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Letters to the Editor

Not all Syrian refugees are the same

I believe there is a big difference between European Jews before and during World War II — who were not just caught in a war zone, but were being actively persecuted — and Syrian-Muslims. These young Syrian Muslim men, who make up the vast majority of the would-be refugees, should be fighting for their country. These young men from Syria — and in many cases young women — should be trained to be the boots on the ground against, first, ISIS, and then Assad. They are caught in a war zone. They are not being persecuted for who they are.

The story of Syrian Christians (and, in fact, all Middle Eastern Christians) is quite different. {mprestriction ids="1,3"}Their plight is much more similar to that of the European Jews in World War II. These Christians are being actively persecuted and killed and would probably not be accepted into a Muslim army fighting ISIS and/or Assad. Middle Eastern Christians merit refugee status.

I think a strong argument could be made for forming a 21st century version of the Kindertransport for Syrian Muslim children under the age of 12. That way they could be given safe haven until they can be reunited with their parents in a (hopefully) safe and sane Syria.

On a similar note, discussion on immigration into the U.S. has, by and large, neglected a very important issue: demographics. The U.S. is not replacing its population. The birthrate is dropping precipitously. If this is to remain a Judeo-Christian country, we must strongly re-think any opposition to Latino immigration. These people from Central and South America are a strong Christian (predominantly Catholic) church-going community —and we need them and their children if the Judeo-Christian ethic in the U.S. is to be maintained.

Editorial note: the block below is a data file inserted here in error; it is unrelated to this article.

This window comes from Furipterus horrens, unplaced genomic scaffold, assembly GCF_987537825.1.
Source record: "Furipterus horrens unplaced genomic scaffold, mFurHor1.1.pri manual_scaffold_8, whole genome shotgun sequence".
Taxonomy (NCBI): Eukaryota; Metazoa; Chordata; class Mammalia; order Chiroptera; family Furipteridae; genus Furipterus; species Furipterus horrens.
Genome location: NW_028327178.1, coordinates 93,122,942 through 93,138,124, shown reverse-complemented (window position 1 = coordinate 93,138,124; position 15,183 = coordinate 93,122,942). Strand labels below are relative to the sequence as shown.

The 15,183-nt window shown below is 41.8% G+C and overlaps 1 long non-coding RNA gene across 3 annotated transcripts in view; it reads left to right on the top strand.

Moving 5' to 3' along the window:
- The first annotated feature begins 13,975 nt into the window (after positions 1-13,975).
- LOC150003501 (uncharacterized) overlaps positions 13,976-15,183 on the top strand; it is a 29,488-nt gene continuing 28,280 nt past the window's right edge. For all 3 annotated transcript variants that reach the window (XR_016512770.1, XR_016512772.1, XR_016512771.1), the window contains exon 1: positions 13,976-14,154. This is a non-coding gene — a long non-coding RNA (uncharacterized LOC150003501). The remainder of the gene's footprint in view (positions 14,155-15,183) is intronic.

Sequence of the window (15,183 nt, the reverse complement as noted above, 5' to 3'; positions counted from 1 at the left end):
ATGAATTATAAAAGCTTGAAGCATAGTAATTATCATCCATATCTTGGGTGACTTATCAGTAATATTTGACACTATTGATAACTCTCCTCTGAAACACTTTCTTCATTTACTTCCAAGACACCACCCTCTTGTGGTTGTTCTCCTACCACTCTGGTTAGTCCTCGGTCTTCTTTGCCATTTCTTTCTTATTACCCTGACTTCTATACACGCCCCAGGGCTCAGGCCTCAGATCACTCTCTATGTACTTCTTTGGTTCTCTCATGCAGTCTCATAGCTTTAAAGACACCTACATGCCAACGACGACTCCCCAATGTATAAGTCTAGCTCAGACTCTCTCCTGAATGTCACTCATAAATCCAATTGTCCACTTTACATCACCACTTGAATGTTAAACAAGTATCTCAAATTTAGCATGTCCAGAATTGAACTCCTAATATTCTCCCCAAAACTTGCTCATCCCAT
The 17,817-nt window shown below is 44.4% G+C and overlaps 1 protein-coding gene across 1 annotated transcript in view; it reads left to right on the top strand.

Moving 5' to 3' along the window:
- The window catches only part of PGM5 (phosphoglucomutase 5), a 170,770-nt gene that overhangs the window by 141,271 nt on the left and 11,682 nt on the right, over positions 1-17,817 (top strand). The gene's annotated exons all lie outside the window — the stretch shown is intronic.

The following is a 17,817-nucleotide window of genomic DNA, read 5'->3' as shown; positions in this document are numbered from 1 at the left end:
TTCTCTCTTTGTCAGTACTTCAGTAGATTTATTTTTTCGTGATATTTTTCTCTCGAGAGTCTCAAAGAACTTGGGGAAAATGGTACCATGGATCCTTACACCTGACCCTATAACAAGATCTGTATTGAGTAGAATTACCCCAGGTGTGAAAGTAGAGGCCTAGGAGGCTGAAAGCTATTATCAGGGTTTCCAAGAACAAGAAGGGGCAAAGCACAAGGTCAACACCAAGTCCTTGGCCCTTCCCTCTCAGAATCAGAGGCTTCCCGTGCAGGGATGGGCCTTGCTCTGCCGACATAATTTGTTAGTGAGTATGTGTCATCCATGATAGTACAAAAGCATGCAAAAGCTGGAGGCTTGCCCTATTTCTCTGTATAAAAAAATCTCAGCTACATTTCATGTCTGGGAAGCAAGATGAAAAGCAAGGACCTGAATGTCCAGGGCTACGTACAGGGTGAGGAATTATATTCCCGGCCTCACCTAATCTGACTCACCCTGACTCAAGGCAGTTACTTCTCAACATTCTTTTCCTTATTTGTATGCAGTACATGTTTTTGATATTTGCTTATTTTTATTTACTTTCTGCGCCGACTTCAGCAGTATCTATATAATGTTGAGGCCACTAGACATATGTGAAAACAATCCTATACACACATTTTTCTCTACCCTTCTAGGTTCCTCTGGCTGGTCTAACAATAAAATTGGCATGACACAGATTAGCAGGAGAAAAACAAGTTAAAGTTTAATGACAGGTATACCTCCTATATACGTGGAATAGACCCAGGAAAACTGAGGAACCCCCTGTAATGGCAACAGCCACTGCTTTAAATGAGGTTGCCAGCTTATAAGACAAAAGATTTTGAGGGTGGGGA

Rabbi Dr. Bernhard Rosenberg

Edison, New Jersey


Sharing my thoughts

On reaching the milestone of my 80th birthday, I decided to gift myself a subscription to The Kansas City Jewish Chronicle.

With the passing of our beloved Dick Greenberg, I have taken over as moderator of “What Sup?,” a weekly discussion group at Village Shalom. I am a political conservative and a Reform Jew. When it comes to a variety of current issues, I would consider myself as “a jack of all trades and master of none.” I have an adequate liberal arts background from four years at Dartmouth College (1957) enhanced by taking almost every history course offered at Johnson County Community College. I prepare for each weekly discussion as if I were teaching a course in Great Issues.

As a Jewish conservative, I have had to temper my politics with more than a dash of liberal salt. I regularly make it a point to watch much of the so-called “main street media” and read the liberal columns in the newspapers. Many of your readers are familiar with my frequent Letters to the Editor in the Kansas City Star. 

Just to stir the pot a little, I have two questions awaiting satisfactory answers. First, why do so many Jews in America still vote Democrat? Second, why do rabbis generally express such strong, outspoken liberal beliefs?

I plan to read every article and letter in The Jewish Chronicle and intend to be a frequent contributor of my own thoughts. One of many things I have learned through the aging process is that we don’t necessarily get smarter with age but we do become wiser. I am very grateful for what I have and welcome the opportunity to share it with others. The Jewish Chronicle is another avenue by which I can do that.

Stephen P. Katz

Leawood, Kansas{/mprestriction}